The most prominent defect in Lamarck must be admitted to have been want of control in speculation. Doubtless the speculative tendency furnished a powerful incentive to work, but it outran the legitimate deductions from observation, and led him into the production of volumes of worthless chemistry without experimental basis, as well as into spending much time on fruitless meteorological predictions. His Annuaires Météorologiques were published yearly from 1800 to 1810, and were not discontinued until after an unnecessarily public and brutal tirade from Napoleon, administered on the occasion of being presented with one of his works on natural history.
To the general reader the name of Lamarck is chiefly interesting on account of his theory of the origin of life and of the diversities of animal forms. The idea, which appears to have been favoured by Buffon before him, that species were not through all time unalterable, and that the more complex might have been developed from pre-existent simpler forms, became with Lamarck a belief or, as he imagined, a demonstration. Spontaneous generation, he considered, might be easily conceived as resulting from such agencies as heat and electricity causing in small gelatinous bodies an utricular structure, and inducing a “singular tension,” a kind of “éréthisme” or “orgasme”; and, having thus accounted for the first appearance of life, he explained the whole organization of animals and formation of different organs by four laws (introduction to his Histoire naturelle des animaux sans vertèbres, 1815):—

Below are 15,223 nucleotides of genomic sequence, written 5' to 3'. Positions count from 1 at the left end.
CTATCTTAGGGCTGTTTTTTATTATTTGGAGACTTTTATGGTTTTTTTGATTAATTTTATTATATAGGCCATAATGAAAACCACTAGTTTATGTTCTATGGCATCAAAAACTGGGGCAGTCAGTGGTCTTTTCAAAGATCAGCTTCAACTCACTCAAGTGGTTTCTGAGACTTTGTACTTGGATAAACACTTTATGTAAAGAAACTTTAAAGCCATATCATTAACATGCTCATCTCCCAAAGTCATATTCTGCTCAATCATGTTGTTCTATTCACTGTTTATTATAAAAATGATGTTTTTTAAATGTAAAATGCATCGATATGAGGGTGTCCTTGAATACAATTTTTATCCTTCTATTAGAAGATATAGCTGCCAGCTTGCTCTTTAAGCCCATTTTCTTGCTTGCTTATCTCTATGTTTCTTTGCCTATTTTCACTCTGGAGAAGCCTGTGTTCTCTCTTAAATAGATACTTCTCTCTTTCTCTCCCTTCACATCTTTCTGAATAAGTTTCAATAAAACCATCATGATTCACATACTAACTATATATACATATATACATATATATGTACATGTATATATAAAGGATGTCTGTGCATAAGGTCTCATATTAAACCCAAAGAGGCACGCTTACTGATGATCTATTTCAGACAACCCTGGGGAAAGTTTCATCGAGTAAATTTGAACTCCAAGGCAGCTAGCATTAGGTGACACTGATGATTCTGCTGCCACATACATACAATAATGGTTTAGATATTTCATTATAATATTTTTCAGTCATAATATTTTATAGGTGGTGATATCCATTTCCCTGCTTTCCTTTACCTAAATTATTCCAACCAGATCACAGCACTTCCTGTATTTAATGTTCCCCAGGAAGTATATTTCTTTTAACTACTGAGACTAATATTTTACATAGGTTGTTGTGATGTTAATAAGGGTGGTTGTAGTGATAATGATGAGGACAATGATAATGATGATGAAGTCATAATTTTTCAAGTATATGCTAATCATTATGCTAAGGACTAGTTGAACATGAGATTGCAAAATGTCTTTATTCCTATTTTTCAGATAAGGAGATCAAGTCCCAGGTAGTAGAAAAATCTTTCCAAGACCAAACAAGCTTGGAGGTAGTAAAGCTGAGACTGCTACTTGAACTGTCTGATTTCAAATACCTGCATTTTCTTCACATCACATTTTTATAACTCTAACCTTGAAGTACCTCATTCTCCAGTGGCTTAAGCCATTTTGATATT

1. “Life by its proper forces tends continually to increase the volume of every body possessing it, and to enlarge its parts, up to a limit which it brings about.
2. “The production of a new organ in an animal body results from the supervention of a new want (besoin) continuing to make itself felt, and a new movement which this want gives birth to and encourages.
3. “The development of organs and their force of action are constantly in ratio to the employment of these organs.
4. “All which has been acquired, laid down, or changed in the organization of individuals in the course of their life is conserved by generation and transmitted to the new individuals which proceed from those which have undergone those changes.”
The second law is often referred to as Lamarck’s hypothesis of the evolution of organs in animals by appetence or longing, although he does not teach that the animal’s desires affect its conformation directly, but that altered wants lead to altered habits, which result in the formation of new organs as well as in modification, growth or dwindling of those previously existing. Thus, he suggests that, ruminants being pursued by carnivora, their legs have grown slender; and, their legs being only fit for support, while their jaws are weak, they have made attack with the crown of the head, and the determination of fluids thither has led to the growth of horns. So also the stretching of the giraffe’s neck to reach the foliage he supposes to have led to its elongation; and the kangaroo, sitting upright to support the young in its pouch, he imagines to have had its fore-limbs dwarfed by disuse, and its hind legs and tail exaggerated by using them in leaping. The fourth law expresses the inheritance of acquired characters, which is denied by August Weismann and his followers. For a more detailed account of Lamarck’s place in the history of the doctrine of evolution, see Evolution.